PROSCIUTTO DI PARMA
Parma ham is a typical salami of the province of Parma, more precisely the production area is located 5 km south of the via Emilia, up to an altitude not exceeding 900 m. It is famous all over the world and stands out not only for its nutritional peculiarities (the only ingredients are pork and salt, without additives or preservatives) but also for the "crown", the brand that is branded only on the original.
The fame of Parma ham, the exclusive specialty of Parma lardaroli, has its roots in ancient times, in Roman times. Parma, then located in the heart of Cisalpine Gaul, was renowned for the activity of its inhabitants who raised large herds of pigs and were particularly skilled in producing salted hams.
The prime minister of Don Filippo di Borbone, Guglielmo Du Tillot, had studied a plan for the construction of two slaughterhouses for pigs in Parma, to enhance and increase the local salami industry. The development of this tradition was undoubtedly influenced by the presence in the Parma area of saline springs such as those of Salsomaggiore. The primitive phase, entirely handcrafted, has progressively developed up to the present day towards an industrialization process which, by significantly improving the hygienic conditions, has been able to keep the traditional characteristics of the product intact.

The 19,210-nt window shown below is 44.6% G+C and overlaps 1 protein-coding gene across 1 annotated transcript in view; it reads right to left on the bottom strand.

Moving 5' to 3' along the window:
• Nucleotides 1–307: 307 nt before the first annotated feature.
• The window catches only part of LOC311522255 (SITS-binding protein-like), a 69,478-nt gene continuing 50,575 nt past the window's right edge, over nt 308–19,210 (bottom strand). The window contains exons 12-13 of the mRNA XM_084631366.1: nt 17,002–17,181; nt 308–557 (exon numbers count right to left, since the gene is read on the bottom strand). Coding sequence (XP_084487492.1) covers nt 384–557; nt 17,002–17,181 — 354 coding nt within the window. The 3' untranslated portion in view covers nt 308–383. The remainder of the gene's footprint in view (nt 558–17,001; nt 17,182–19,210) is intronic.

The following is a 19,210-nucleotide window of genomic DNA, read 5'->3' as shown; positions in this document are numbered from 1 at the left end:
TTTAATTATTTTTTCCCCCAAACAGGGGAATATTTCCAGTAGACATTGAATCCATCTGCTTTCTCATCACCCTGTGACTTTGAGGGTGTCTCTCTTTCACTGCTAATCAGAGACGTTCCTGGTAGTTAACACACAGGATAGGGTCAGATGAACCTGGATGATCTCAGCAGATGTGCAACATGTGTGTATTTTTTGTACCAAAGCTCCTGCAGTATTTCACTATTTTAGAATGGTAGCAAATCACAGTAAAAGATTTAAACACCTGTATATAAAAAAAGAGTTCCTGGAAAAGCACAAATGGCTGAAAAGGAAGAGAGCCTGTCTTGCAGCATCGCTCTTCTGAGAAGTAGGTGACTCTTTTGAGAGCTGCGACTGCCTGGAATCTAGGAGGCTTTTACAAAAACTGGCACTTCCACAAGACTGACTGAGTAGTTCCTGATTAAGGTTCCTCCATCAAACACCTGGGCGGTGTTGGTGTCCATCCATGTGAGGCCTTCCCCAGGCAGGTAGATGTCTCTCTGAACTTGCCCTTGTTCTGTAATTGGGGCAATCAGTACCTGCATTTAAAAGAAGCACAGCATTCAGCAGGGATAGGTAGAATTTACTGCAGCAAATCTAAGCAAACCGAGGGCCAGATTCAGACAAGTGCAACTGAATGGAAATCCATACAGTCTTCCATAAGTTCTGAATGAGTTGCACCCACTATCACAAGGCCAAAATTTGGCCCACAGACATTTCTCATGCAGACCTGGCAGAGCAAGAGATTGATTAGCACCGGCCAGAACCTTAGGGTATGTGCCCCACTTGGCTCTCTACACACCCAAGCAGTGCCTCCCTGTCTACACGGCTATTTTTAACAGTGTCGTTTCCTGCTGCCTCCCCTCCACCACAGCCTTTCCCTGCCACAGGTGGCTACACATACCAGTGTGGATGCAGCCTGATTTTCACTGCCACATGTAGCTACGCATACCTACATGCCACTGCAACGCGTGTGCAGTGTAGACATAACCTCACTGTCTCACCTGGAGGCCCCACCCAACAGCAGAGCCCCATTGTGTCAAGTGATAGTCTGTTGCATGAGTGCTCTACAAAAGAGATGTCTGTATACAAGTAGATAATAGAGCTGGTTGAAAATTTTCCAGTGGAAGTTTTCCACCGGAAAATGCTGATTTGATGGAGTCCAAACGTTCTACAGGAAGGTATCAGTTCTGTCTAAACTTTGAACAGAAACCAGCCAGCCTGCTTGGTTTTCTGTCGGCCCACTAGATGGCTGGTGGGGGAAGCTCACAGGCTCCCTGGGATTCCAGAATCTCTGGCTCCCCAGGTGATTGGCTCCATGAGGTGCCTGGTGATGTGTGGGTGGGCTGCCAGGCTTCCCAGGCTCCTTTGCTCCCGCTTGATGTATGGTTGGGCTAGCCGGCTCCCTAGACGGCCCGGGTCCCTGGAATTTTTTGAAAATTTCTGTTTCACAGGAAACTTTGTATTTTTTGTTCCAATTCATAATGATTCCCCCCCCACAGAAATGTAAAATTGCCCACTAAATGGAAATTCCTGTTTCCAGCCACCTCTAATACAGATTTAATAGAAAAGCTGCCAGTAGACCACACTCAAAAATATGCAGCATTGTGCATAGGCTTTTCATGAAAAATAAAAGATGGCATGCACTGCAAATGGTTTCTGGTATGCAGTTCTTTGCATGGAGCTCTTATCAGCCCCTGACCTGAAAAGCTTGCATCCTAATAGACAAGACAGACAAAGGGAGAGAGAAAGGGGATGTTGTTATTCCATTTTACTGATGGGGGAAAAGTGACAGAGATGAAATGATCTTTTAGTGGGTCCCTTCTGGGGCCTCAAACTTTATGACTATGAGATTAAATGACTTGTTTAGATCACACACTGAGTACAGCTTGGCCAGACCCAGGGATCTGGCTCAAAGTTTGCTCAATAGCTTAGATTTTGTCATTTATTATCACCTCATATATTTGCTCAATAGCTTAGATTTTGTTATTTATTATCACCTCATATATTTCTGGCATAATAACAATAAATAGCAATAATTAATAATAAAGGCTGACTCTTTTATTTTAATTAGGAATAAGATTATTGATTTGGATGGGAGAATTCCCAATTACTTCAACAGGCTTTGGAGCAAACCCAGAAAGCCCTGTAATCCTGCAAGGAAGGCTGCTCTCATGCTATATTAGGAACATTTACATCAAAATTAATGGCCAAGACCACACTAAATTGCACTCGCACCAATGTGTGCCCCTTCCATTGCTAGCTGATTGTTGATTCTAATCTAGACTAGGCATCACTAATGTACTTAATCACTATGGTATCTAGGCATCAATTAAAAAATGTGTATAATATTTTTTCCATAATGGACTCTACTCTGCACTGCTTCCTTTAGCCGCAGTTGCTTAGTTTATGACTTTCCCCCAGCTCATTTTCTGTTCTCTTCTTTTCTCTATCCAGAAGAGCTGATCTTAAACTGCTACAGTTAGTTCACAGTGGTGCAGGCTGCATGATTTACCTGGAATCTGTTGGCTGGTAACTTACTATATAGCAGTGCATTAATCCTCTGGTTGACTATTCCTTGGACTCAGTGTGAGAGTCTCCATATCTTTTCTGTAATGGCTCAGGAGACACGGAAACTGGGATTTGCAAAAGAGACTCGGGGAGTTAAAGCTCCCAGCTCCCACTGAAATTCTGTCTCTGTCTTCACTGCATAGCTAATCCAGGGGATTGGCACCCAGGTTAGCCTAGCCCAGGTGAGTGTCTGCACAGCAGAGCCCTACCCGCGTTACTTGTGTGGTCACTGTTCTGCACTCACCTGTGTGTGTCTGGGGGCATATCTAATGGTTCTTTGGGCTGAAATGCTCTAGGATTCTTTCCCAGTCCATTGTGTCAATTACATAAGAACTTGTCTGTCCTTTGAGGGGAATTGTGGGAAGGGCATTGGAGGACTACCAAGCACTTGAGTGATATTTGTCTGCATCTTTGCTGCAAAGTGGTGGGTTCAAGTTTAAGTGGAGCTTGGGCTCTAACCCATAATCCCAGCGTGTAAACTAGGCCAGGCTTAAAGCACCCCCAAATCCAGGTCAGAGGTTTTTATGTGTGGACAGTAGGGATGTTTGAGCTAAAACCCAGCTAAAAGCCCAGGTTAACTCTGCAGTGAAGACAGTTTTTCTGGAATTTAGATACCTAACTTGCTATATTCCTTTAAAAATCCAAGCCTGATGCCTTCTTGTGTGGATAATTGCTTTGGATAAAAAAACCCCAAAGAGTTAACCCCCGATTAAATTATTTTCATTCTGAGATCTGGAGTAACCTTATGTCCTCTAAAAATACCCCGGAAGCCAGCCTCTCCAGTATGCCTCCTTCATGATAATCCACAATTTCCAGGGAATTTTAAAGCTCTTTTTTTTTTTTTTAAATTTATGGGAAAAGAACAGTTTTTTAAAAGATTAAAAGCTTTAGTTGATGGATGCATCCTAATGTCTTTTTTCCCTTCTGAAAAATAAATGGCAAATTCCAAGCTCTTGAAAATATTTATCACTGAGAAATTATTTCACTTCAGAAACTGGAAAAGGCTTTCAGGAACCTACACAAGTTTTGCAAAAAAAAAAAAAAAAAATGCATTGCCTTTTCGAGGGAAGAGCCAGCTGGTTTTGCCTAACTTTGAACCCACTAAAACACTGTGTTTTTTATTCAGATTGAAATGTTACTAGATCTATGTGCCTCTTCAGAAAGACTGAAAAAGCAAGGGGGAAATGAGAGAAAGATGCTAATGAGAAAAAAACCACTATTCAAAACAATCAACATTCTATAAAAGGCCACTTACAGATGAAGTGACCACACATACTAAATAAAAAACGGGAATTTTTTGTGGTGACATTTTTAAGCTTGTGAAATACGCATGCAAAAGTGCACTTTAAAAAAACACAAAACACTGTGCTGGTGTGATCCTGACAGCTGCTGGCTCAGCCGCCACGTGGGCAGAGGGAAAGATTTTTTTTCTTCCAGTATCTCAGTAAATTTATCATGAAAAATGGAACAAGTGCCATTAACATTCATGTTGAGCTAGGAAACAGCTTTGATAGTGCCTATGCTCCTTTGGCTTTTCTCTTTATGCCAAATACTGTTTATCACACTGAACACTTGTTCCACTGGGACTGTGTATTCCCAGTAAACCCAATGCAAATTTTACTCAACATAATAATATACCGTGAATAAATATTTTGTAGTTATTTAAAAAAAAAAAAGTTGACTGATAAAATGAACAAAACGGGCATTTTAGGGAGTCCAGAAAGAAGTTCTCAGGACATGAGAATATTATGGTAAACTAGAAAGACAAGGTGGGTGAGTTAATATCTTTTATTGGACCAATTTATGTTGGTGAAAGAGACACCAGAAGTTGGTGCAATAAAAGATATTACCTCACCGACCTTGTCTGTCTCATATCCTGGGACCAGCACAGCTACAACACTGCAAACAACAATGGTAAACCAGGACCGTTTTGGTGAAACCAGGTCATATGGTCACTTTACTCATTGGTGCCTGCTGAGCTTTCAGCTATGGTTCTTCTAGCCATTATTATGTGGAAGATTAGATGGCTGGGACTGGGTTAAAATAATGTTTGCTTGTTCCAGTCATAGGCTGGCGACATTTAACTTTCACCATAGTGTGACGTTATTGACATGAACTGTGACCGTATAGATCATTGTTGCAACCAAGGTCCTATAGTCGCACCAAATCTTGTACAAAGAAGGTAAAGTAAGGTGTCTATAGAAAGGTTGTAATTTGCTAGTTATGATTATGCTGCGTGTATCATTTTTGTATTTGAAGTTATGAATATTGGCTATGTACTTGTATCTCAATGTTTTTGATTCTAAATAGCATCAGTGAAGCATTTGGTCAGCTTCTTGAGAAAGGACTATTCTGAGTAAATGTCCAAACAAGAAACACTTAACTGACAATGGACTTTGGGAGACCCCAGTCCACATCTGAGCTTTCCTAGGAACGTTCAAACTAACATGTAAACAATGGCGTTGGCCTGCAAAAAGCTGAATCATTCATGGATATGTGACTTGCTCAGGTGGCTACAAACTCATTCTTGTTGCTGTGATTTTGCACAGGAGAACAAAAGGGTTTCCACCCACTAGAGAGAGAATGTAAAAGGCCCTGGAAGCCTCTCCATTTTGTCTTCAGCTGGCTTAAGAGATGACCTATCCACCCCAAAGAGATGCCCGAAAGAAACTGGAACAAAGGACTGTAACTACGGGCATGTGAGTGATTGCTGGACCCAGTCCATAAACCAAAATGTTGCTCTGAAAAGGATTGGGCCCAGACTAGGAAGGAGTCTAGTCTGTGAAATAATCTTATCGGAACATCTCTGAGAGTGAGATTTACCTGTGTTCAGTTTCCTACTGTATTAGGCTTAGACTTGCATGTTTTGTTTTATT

In 1963, the producers themselves set up the Parma Ham Consortium to protect the quality of this raw ham, which has supervised the processing and choice of raw materials ever since. Furthermore, in 1996 the European Community granted Parma ham the recognition protected designation of origin (PDO). The brand requires the registration of production specifications and compliance with the same by anyone who intends to use them.
Raw ham with a sweet and refined flavour, it is a low-calorie dish, but with an intense flavour. The only preservative allowed by the disciplinary, in smaller quantities compared to other types of raw ham, is salt, other than that there are no additives. Biomolecular studies have shown that ham maintains its natural red color thanks to the natural curing process of the product (proteolysis).
Parma ham lends itself to pairing with different flavors. Both with various cheeses, and with fruit such as melon for appetizers or light meals, and in more elaborate preparations such as roast pork or the famous Parma rose.
Depending on the ageing, it goes well with different wines. The less seasoned ham goes well with a young red or a still or sparkling white, the more seasoned ham goes with more intense wines.